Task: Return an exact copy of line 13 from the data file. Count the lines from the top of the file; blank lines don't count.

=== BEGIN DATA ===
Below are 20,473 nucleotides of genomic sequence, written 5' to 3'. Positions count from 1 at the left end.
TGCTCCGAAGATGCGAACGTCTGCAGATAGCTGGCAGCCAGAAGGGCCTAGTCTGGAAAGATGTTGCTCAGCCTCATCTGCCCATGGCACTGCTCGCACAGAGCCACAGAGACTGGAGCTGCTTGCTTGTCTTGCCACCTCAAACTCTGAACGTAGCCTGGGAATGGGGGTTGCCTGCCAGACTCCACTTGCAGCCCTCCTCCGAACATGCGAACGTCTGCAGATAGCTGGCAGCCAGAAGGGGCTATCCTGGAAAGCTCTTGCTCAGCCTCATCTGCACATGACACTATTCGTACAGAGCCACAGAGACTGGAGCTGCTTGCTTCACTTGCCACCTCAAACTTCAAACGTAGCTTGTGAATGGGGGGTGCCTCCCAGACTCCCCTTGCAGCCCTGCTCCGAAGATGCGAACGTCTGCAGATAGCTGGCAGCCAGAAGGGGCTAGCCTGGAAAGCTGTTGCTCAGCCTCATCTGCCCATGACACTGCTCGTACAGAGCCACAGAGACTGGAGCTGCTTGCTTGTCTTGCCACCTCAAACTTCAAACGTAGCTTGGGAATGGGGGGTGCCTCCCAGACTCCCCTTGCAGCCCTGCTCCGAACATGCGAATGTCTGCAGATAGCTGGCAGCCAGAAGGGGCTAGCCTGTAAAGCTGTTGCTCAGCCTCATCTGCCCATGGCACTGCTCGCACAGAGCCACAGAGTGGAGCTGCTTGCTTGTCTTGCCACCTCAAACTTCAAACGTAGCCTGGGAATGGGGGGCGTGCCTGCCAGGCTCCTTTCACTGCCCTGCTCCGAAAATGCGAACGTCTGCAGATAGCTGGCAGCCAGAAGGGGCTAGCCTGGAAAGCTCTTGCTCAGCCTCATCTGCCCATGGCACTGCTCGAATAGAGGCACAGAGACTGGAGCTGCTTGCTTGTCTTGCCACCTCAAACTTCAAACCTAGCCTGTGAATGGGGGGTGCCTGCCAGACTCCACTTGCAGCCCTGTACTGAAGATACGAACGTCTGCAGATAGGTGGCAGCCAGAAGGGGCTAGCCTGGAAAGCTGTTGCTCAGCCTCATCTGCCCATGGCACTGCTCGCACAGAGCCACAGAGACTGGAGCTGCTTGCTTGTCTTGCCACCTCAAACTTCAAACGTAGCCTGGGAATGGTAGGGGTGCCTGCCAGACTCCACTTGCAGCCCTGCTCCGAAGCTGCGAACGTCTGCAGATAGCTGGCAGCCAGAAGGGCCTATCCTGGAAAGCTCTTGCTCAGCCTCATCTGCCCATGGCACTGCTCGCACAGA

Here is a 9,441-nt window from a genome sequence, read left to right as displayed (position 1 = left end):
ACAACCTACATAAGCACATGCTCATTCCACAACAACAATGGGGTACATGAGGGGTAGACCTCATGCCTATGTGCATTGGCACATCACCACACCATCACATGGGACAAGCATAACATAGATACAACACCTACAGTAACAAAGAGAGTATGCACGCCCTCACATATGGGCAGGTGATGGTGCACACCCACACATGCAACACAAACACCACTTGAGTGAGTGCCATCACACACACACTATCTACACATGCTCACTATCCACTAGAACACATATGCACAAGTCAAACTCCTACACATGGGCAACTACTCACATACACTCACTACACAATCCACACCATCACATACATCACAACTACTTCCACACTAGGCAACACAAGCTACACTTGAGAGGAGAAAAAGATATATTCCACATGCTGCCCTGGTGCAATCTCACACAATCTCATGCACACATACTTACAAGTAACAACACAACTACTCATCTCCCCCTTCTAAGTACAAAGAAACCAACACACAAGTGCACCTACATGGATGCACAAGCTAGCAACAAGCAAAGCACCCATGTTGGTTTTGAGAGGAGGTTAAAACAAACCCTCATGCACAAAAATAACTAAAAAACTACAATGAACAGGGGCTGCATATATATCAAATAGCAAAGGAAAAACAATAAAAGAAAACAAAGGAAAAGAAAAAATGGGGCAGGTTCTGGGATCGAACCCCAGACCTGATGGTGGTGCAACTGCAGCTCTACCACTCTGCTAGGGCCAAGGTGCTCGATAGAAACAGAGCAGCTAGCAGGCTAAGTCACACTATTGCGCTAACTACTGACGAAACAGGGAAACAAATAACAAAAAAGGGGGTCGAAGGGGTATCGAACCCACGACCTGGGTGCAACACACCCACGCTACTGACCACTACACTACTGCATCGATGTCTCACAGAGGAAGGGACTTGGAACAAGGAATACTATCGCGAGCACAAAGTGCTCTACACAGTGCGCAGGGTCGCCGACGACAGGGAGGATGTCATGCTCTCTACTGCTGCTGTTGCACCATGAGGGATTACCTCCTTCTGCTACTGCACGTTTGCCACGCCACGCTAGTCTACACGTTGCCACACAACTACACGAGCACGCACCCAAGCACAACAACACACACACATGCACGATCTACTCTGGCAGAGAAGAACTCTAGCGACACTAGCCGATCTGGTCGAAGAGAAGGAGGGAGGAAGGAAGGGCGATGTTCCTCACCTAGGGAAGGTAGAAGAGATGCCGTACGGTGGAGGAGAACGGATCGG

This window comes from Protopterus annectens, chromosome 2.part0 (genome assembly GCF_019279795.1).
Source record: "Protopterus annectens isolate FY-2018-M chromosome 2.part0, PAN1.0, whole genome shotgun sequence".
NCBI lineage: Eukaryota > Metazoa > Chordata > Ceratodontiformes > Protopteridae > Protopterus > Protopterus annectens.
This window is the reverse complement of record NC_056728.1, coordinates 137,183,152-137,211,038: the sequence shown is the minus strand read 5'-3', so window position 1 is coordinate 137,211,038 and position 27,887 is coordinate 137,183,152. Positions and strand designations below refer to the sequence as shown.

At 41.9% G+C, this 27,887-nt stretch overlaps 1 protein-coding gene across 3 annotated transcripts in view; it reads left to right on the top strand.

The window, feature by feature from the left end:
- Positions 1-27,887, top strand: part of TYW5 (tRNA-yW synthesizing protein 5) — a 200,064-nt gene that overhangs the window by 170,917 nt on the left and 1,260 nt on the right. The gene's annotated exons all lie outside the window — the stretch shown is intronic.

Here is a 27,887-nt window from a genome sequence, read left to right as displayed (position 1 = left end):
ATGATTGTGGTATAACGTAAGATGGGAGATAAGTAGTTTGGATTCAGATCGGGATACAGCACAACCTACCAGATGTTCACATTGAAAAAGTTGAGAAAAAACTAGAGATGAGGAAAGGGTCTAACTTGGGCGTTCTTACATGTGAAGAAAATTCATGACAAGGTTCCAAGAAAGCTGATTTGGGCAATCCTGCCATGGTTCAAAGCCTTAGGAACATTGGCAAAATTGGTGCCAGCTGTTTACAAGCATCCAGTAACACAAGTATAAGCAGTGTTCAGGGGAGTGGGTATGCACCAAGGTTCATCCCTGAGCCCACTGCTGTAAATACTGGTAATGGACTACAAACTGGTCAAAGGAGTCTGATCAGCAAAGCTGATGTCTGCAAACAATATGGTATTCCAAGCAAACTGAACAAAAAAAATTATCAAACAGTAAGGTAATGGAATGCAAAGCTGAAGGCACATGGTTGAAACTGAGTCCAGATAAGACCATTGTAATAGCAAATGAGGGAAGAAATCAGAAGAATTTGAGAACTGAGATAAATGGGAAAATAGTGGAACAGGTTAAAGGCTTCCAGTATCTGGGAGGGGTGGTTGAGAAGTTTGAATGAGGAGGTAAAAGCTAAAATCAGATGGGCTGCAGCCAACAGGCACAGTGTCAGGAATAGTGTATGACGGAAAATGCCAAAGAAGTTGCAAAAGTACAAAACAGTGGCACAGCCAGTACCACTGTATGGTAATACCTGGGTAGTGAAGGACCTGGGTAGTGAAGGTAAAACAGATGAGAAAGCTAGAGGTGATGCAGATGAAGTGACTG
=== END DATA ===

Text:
ATGATTGTGGTATAACGTAAGATGGGAGATAAGTAGTTTGGATTCAGATCGGGATACAGCACAACCTACCAGATGTTCACATTGAAAAAGTTGAGAAAAAACTAGAGATGAGGAAAGGGTCTAACTTGGGCGTTCTTACATGTGAAGAAAATTCATGACAAGGTTCCAAGAAAGCTGATTTGGGCAATCCTGCCATGGTTCAAAGCCTTAGGAACATTGGCAAAATTGGTGCCAGCTGTTTACAAGCATCCAGTAACACAAGTATAAGCAGTGTTCAGGGGAGTGGGTATGCACCAAGGTTCATCCCTGAGCCCACTGCTGTAAATACTGGTAATGGACTACAAACTGGTCAAAGGAGTCTGATCAGCAAAGCTGATGTCTGCAAACAATATGGTATTCCAAGCAAACTGAACAAAAAAAATTATCAAACAGTAAGGTAATGGAATGCAAAGCTGAAGGCACATGGTTGAAACTGAGTCCAGATAAGACCATTGTAATAGCAAATGAGGGAAGAAATCAGAAGAATTTGAGAACTGAGATAAATGGGAAAATAGTGGAACAGGTTAAAGGCTTCCAGTATCTGGGAGGGGTGGTTGAGAAGTTTGAATGAGGAGGTAAAAGCTAAAATCAGATGGGCTGCAGCCAACAGGCACAGTGTCAGGAATAGTGTATGACGGAAAATGCCAAAGAAGTTGCAAAAGTACAAAACAGTGGCACAGCCAGTACCACTGTATGGTAATACCTGGGTAGTGAAGGACCTGGGTAGTGAAGGTAAAACAGATGAGAAAGCTAGAGGTGATGCAGATGAAGTGACTG